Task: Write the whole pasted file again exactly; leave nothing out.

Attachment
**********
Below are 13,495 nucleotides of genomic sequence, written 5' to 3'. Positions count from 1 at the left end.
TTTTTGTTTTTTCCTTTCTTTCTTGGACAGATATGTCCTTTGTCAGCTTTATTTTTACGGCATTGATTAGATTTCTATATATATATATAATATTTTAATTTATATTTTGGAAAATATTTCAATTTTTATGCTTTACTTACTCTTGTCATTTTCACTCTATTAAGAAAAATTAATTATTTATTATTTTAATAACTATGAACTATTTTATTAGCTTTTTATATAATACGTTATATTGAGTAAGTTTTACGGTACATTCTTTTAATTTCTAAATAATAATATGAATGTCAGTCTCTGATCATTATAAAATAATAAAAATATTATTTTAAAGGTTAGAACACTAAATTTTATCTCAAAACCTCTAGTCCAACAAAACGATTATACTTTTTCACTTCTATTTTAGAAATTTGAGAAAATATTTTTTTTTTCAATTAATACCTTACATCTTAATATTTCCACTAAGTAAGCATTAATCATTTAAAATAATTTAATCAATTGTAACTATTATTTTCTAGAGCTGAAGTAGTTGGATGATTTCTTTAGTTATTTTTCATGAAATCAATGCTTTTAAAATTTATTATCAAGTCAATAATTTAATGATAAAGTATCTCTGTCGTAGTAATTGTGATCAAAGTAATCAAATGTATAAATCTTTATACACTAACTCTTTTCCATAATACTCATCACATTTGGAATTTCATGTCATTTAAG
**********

Below are 13,495 nucleotides of genomic sequence, written 5' to 3'. Positions count from 1 at the left end.
TTTTTGTTTTTTCCTTTCTTTCTTGGACAGATATGTCCTTTGTCAGCTTTATTTTTACGGCATTGATTAGATTTCTATATATATATATAATATTTTAATTTATATTTTGGAAAATATTTCAATTTTTATGCTTTACTTACTCTTGTCATTTTCACTCTATTAAGAAAAATTAATTATTTATTATTTTAATAACTATGAACTATTTTATTAGCTTTTTATATAATACGTTATATTGAGTAAGTTTTACGGTACATTCTTTTAATTTCTAAATAATAATATGAATGTCAGTCTCTGATCATTATAAAATAATAAAAATATTATTTTAAAGGTTAGAACACTAAATTTTATCTCAAAACCTCTAGTCCAACAAAACGATTATACTTTTTCACTTCTATTTTAGAAATTTGAGAAAATATTTTTTTTTTCAATTAATACCTTACATCTTAATATTTCCACTAAGTAAGCATTAATCATTTAAAATAATTTAATCAATTGTAACTATTATTTTCTAGAGCTGAAGTAGTTGGATGATTTCTTTAGTTATTTTTCATGAAATCAATGCTTTTAAAATTTATTATCAAGTCAATAATTTAATGATAAAGTATCTCTGTCGTAGTAATTGTGATCAAAGTAATCAAATGTATAAATCTTTATACACTAACTCTTTTCCATAATACTCATCACATTTGGAATTTCATGTCATTTAAG